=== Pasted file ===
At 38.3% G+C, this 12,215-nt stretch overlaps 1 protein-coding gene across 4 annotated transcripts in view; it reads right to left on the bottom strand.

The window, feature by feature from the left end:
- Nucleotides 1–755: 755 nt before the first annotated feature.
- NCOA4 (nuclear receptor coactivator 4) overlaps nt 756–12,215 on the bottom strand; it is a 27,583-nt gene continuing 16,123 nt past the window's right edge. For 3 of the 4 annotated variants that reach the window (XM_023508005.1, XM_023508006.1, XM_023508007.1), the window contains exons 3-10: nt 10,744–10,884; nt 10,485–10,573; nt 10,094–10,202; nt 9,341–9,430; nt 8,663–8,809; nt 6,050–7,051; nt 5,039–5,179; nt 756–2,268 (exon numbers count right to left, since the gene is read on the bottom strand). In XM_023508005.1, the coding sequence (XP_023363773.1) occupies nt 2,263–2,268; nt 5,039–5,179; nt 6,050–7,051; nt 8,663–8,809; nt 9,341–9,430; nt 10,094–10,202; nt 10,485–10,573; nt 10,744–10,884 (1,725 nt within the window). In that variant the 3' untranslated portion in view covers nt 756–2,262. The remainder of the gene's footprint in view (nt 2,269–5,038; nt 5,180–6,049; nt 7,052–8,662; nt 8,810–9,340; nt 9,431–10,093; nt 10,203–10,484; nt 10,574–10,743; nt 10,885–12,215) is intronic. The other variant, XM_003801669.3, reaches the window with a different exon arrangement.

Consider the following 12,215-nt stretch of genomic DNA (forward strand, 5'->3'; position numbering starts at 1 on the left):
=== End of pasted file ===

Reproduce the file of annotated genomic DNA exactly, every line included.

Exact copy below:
At 38.3% G+C, this 12,215-nt stretch overlaps 1 protein-coding gene across 4 annotated transcripts in view; it reads right to left on the bottom strand.

The window, feature by feature from the left end:
- Nucleotides 1–755: 755 nt before the first annotated feature.
- NCOA4 (nuclear receptor coactivator 4) overlaps nt 756–12,215 on the bottom strand; it is a 27,583-nt gene continuing 16,123 nt past the window's right edge. For 3 of the 4 annotated variants that reach the window (XM_023508005.1, XM_023508006.1, XM_023508007.1), the window contains exons 3-10: nt 10,744–10,884; nt 10,485–10,573; nt 10,094–10,202; nt 9,341–9,430; nt 8,663–8,809; nt 6,050–7,051; nt 5,039–5,179; nt 756–2,268 (exon numbers count right to left, since the gene is read on the bottom strand). In XM_023508005.1, the coding sequence (XP_023363773.1) occupies nt 2,263–2,268; nt 5,039–5,179; nt 6,050–7,051; nt 8,663–8,809; nt 9,341–9,430; nt 10,094–10,202; nt 10,485–10,573; nt 10,744–10,884 (1,725 nt within the window). In that variant the 3' untranslated portion in view covers nt 756–2,262. The remainder of the gene's footprint in view (nt 2,269–5,038; nt 5,180–6,049; nt 7,052–8,662; nt 8,810–9,340; nt 9,431–10,093; nt 10,203–10,484; nt 10,574–10,743; nt 10,885–12,215) is intronic. The other variant, XM_003801669.3, reaches the window with a different exon arrangement.

Consider the following 12,215-nt stretch of genomic DNA (forward strand, 5'->3'; position numbering starts at 1 on the left):